I suspect, that your Omnimic is interfering with the time offset, and referencing to the peak of the impulse response for woofer as a single driver.
        When you measure woofer+tweeter together, the Omnimic is now referencing to the peak of the tweeter impulse response - thus leaving the woofer peak behind.
        This could cause the discrepancy you are seeing between the blue plot and the red plot.

        If this is the case, you need to explain this better in your presentation.

        Best Regards,
        Bohdan

        Comment


        • #19
          Hi Eric,

          ".....Yes, the woofer does not move towards or away from the microphone. However, Omnimic references it's FRD based on the leading edge. In a 2 way this is the tweeter. When singly, each driver alone is set to 0 time....."

          Yep, This is what is missing from your original description in your blog, as it is this is essential in your method. If you do not provide this information, people wanting to duplicate your results will go and measure separate woofer, separate tweeter and then woofer+tweeter together, and will get different results if you do not specify exactly how the time is referenced in each measurement.

          That's pretty much all there was to it.

          Best Regards,
          Bohdan

          Comment


          • #20
            Originally posted by ErikSquires View Post

            Pretty much any change you want to do to a part, if you can make the change, is through the "Tune" menu. Right click on a part and select "Tune."

            When you select a driver you'll see the distance entry which is called "mod delay" While you can add delay to any driver, I set the tweeter to 0" and the woofer to 1.1"
            ​Ooh, great stuff. I didn't know that before. I've remodeled my Blastorama V2 update using XSim now because XSim does offer a few advantages that the other x-over modelling tools don't. For example, my high-frequency impedance compensation experiment (my attempt to flatten impedance at high frequencies so the speaker's FR isn't impacted when connected to a cheap class D amp) can be modelled in XSim. And XSim can also model power dissipation across each component in the speaker - very handy when the user is trying to put together a design for pro audio use. The graph below for example shows the power dissipation across the midbass driver, the tweeter and the resistor in the impedance compensation circuit for my Blastoramas, given an input signal equivalent to 75W into 8 ohms. I think that the tweeter is going to be very safe at this level. I'm not so sure about that resistor...!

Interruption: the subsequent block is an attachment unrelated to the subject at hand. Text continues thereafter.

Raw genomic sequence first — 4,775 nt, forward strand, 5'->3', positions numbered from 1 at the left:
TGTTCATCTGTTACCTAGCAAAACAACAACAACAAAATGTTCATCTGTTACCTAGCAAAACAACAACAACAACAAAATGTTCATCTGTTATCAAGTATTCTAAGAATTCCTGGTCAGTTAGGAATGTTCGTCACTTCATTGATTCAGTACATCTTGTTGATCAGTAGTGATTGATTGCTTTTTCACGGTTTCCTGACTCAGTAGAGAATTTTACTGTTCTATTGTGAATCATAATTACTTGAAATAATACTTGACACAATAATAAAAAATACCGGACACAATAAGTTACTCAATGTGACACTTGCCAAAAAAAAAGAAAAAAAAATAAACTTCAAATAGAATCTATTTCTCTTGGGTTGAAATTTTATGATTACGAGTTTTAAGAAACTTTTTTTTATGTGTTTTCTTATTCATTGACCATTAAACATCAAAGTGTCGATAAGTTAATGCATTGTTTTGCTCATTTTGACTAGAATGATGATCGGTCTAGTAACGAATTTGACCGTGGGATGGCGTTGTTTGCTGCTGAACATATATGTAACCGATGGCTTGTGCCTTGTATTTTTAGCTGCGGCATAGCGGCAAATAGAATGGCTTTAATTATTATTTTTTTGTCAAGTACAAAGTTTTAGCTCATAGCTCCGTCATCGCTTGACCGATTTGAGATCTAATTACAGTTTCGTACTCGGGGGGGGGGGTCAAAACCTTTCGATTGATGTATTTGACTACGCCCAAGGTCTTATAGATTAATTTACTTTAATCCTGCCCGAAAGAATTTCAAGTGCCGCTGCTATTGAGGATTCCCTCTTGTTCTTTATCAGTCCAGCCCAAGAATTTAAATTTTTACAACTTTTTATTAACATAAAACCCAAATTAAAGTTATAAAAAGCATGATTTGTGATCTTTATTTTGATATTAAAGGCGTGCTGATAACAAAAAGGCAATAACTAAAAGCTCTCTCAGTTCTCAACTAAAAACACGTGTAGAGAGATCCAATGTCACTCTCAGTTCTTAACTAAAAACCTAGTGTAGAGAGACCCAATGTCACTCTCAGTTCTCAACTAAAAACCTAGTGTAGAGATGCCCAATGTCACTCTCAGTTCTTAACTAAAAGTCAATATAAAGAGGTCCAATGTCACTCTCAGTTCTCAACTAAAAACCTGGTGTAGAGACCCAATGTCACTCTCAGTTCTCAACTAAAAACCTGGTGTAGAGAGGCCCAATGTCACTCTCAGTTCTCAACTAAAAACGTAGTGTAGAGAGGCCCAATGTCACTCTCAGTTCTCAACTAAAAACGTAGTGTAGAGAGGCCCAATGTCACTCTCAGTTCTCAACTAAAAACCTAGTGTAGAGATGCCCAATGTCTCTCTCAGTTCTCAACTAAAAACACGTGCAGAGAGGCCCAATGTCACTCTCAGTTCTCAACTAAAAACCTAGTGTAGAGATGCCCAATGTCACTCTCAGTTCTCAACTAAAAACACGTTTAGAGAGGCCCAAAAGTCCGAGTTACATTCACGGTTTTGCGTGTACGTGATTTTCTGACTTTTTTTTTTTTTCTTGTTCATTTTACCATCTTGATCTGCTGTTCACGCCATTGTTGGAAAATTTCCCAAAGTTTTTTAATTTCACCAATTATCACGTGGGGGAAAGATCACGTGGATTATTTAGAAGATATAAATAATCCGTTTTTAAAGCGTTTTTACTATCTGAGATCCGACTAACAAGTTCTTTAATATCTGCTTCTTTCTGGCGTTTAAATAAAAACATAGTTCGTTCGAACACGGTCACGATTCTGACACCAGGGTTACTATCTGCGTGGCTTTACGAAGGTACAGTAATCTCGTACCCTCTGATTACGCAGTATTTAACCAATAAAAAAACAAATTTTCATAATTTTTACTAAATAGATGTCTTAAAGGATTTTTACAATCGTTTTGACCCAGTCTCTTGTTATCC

Click image for larger version

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            Brian Steele
            www.diysubwoofers.org

            Comment


            • #21
              Hi Brian,

              Yeah, examining the power across resistors is one of the features I use a lot. Also good to look at the Voltage transfer graph for tweeters to ensure your crossover is rolling off the bottom end fast enough. I've gotten into trouble when trying add a little low-end boost to a tweeter. I ended up negating most of the effect of the crossover.

              One thing it does not do automatically however is calculate music power dissipated. For this I usually set the watts to 10 when looking at the tweeter, then 100 for the woofer if doing a 100W 2-way.

              FYI, I was curious about why the resistor Tune window has Watts. According to the author, Bill Waslo, the "Watts" value doesn't do anything. It was put there when he was thinking of selling XSim to part vendors, so you could have it spit out a bill of materials with specific part numbers. It never went anywhere.


              Best,


              Erik

              Comment


              • #22
                Erik and bodhan, I don't use omnimic but Holm impulse. And I take tweeter response and woofer response and then tweeter + woofer. Can I use these three measurements in xsim to get the z offset?

                Comment


                • #23
                  ani,

                  For a measurement tool, you need to be able to:

                  - Measure detailed frequency response (around 1/6th to 1/12th octave is what I like to use)
                  - Measure phase

                  If you can only take 1 octave measurements then it becomes difficult.

                  To infer driver distance you need a tool with the following 3 features:

                  - Ability to sum 2 charts together (tweeter + woofer)
                  - Ability to set relative distances of the 2 charts you are summing